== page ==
It is sometimes difficult to determine whether a particular instrument is a mortgage or an assignment with preferences. The test most frequently applied is whether the conveyance is of all the property of the debtor, and is made to a trustee for the benefit of certain creditors. In such cases, it is usually held to be an assignment, but if the conveyance be made directly to the creditor himself, it is ordinarily treated as a chattel mortgage. Jones on Chattel Mortgages § 352a; Burrill on Assignments, p. 11.
We do not regard the fact that the property conveyed was nominally more than double in value to the amount of debts secured thereby to be, in itself, indicative of fraud, since the property conveyed was a stock of goods of somewhat uncertain value, and when sold, realized but little more than was necessary to pay off the mortgages. Indeed, this Court held directly in Downs v. Kissam, 10 How. 102, 51 U. S. 108, that it was not even a badge of fraud that a mortgage was made to cover more property than would secure the debt due.
The fact that goods were spirited away from the store on Sunday night would undoubtedly assume a serious importance were it shown to have been done directly or indirectly for the benefit of Schwartz; but the goods seem to have been taken away in a sleigh by some of the clerks, who took this method of paying themselves for the amounts due them for wages, aggregating $282.77. It appears that they took no more than sufficient to reimburse themselves, and that they were charged upon the books with the goods taken at cost price. Although, of course, the proceeding was irregular, there is no evidence to connect either Schwartz or the mortgagees with it, and the clerks did no more for themselves than Schwartz would have been at liberty to do for them if he had been present, viz., to prefer them to the amount of the wages severally due them.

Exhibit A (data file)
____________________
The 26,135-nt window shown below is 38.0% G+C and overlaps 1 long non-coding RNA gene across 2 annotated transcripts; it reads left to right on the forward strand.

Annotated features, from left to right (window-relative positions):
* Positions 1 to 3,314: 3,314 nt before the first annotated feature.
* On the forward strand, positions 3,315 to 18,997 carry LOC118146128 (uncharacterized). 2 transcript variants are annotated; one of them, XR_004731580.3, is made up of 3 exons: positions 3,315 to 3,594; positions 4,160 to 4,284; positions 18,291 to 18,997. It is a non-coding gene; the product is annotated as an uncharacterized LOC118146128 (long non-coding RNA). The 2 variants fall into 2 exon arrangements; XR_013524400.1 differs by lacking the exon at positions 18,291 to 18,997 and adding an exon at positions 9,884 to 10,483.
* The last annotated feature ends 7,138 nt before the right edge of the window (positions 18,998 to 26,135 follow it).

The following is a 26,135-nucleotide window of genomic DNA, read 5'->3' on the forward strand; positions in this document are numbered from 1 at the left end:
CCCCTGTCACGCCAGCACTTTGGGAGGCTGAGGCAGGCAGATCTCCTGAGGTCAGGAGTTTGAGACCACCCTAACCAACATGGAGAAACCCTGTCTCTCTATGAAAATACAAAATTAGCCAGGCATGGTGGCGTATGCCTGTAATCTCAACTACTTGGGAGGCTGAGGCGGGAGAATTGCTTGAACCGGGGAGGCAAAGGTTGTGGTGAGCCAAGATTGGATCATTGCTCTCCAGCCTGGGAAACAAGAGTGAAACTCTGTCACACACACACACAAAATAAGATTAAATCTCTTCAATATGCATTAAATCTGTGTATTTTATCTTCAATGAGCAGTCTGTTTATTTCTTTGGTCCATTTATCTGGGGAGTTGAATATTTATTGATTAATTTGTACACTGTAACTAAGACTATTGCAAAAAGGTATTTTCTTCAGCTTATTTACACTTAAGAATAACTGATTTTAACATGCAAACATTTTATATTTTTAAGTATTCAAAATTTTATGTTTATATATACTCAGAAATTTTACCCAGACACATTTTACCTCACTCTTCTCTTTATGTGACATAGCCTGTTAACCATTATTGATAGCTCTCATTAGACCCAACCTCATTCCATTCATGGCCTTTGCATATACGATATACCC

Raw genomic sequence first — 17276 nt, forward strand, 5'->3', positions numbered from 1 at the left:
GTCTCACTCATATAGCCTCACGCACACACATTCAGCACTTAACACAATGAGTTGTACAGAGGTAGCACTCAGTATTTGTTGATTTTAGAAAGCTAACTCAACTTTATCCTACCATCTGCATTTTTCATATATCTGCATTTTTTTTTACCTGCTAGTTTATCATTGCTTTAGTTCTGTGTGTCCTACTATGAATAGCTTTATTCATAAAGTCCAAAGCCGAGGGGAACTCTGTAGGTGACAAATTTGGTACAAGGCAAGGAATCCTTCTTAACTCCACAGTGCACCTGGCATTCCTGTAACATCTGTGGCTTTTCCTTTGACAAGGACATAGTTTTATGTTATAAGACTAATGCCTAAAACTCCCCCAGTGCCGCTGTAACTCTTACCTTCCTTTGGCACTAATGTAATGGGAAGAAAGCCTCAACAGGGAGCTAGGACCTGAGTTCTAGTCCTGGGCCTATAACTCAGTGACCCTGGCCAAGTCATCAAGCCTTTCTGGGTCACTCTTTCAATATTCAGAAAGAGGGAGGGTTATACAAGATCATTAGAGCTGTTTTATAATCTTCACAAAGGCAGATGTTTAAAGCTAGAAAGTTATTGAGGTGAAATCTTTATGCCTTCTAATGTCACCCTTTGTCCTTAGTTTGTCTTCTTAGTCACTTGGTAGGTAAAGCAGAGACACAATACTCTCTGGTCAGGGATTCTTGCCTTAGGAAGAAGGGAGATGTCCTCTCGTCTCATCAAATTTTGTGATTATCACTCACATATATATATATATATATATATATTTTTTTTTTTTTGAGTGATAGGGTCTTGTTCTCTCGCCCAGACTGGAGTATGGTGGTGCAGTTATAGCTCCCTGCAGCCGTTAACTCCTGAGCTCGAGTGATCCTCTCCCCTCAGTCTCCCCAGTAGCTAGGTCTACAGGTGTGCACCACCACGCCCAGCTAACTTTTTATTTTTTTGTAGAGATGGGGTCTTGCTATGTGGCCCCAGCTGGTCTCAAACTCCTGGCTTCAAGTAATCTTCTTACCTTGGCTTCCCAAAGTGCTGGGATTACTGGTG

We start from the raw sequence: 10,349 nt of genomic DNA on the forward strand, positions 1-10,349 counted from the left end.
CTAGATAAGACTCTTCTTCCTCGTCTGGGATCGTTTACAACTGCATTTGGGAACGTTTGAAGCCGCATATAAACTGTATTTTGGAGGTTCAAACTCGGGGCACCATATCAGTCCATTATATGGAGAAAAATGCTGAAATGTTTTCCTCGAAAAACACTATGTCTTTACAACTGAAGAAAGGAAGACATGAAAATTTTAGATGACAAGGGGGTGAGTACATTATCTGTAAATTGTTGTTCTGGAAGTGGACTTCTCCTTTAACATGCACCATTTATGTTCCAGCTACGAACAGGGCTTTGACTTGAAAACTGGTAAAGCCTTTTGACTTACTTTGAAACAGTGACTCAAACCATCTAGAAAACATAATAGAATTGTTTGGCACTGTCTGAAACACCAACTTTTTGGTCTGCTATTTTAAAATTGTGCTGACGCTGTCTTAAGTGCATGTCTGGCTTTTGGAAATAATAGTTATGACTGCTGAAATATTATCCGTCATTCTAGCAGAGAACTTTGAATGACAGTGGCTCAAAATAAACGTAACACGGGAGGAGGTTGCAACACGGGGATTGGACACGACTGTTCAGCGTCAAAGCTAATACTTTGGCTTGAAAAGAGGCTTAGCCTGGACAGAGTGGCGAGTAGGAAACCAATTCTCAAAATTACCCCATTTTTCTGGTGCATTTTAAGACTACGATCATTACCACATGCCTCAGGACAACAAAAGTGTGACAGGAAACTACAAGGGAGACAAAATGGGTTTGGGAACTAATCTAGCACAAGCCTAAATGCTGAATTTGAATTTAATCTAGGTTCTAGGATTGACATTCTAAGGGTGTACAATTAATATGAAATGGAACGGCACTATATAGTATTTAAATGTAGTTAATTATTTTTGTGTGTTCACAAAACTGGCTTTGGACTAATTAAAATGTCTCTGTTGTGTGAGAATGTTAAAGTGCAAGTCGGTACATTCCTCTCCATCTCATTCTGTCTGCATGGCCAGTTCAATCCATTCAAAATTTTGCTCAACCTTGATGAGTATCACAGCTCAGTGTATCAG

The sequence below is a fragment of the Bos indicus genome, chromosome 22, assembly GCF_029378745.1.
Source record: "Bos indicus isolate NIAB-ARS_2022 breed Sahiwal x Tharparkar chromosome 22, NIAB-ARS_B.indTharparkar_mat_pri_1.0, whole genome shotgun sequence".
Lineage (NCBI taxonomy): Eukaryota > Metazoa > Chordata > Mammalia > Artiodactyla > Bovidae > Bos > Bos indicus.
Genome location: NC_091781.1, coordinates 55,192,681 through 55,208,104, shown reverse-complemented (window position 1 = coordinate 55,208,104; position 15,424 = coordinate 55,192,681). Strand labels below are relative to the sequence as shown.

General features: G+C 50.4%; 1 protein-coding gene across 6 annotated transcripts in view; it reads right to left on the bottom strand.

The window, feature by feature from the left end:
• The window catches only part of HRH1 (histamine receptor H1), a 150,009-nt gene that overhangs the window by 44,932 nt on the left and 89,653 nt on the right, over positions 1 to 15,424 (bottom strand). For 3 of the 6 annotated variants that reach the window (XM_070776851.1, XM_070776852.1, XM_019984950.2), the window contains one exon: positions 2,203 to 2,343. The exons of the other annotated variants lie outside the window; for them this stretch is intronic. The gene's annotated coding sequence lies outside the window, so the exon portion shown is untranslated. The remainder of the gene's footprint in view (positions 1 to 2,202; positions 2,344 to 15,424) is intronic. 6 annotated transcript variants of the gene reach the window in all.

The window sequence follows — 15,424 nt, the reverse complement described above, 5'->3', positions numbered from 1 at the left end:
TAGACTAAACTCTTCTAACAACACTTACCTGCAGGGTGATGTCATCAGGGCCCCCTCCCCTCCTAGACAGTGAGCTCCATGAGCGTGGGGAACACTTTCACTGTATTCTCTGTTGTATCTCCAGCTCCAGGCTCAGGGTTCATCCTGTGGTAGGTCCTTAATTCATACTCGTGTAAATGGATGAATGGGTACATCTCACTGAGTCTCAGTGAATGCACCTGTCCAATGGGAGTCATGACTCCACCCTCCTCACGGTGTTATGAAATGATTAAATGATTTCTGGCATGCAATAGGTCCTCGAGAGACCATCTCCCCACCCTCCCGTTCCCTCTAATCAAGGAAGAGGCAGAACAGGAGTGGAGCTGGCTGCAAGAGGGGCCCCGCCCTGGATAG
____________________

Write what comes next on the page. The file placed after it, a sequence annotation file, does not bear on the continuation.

The case, then, reduces itself to the simple question whether the mortgages were given for bona fide existing debts to the amount expressed upon their faces, and this involves an inquiry into the consideration of each mortgage separately.
3. So far as regards the mortgage to John H. Hellman, which covered only the stock at Fort Madison and the book accounts, both the master to whom the case was referred and the court agreed in holding it to be valid. In this connection, the master found Schwartz to be indebted to Hellman, his wife's father, as evidence by his notes, for money borrowed, amounting, with interest, to $22,180.37; that Hellman, before leaving Galena, had prepared memoranda of these notes, which amounted, upon their face, to $20,380.98, together with another note for $1,000, payable to his son John V. Hellman, in consideration of money loaned to Schwartz. This note had been assigned by the payee to his wife Wenona, but, being afraid that Schwartz was in a bad way financially, it was agreed between the father and son that the former should purchase the note, which was then in his safe; that Wenona should endorse it; that the father should be charged with it on his books, and the son, who was then owing the father to that amount, or more, should be credited therewith. But the entry upon the books was not made until after John H. Hellman returned from Fort Madison, and was then entered as of December 29.